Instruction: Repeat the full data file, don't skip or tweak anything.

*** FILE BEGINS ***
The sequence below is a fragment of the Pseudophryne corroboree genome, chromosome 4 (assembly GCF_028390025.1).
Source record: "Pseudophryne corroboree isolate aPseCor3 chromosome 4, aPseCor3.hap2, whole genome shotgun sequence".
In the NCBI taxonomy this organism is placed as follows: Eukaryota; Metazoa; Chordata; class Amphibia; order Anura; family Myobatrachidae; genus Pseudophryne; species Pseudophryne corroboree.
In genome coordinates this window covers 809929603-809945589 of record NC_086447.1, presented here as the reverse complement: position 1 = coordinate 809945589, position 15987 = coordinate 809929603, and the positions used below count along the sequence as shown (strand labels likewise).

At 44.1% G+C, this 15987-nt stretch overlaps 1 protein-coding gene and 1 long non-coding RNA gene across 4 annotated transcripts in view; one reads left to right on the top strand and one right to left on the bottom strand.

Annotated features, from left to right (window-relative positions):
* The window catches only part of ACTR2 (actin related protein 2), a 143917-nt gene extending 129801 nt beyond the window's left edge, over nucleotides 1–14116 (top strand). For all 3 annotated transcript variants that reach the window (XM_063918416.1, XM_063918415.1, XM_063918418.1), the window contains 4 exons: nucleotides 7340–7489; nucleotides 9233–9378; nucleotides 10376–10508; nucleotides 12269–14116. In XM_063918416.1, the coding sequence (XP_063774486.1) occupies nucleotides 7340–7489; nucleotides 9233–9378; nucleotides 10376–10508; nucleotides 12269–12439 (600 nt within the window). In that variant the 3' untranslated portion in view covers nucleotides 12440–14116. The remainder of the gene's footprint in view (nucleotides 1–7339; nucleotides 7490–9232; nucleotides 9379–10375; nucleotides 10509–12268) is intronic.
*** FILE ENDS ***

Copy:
The sequence below is a fragment of the Pseudophryne corroboree genome, chromosome 4 (assembly GCF_028390025.1).
Source record: "Pseudophryne corroboree isolate aPseCor3 chromosome 4, aPseCor3.hap2, whole genome shotgun sequence".
In the NCBI taxonomy this organism is placed as follows: Eukaryota; Metazoa; Chordata; class Amphibia; order Anura; family Myobatrachidae; genus Pseudophryne; species Pseudophryne corroboree.
In genome coordinates this window covers 809929603-809945589 of record NC_086447.1, presented here as the reverse complement: position 1 = coordinate 809945589, position 15987 = coordinate 809929603, and the positions used below count along the sequence as shown (strand labels likewise).

At 44.1% G+C, this 15987-nt stretch overlaps 1 protein-coding gene and 1 long non-coding RNA gene across 4 annotated transcripts in view; one reads left to right on the top strand and one right to left on the bottom strand.

Annotated features, from left to right (window-relative positions):
* The window catches only part of ACTR2 (actin related protein 2), a 143917-nt gene extending 129801 nt beyond the window's left edge, over nucleotides 1–14116 (top strand). For all 3 annotated transcript variants that reach the window (XM_063918416.1, XM_063918415.1, XM_063918418.1), the window contains 4 exons: nucleotides 7340–7489; nucleotides 9233–9378; nucleotides 10376–10508; nucleotides 12269–14116. In XM_063918416.1, the coding sequence (XP_063774486.1) occupies nucleotides 7340–7489; nucleotides 9233–9378; nucleotides 10376–10508; nucleotides 12269–12439 (600 nt within the window). In that variant the 3' untranslated portion in view covers nucleotides 12440–14116. The remainder of the gene's footprint in view (nucleotides 1–7339; nucleotides 7490–9232; nucleotides 9379–10375; nucleotides 10509–12268) is intronic.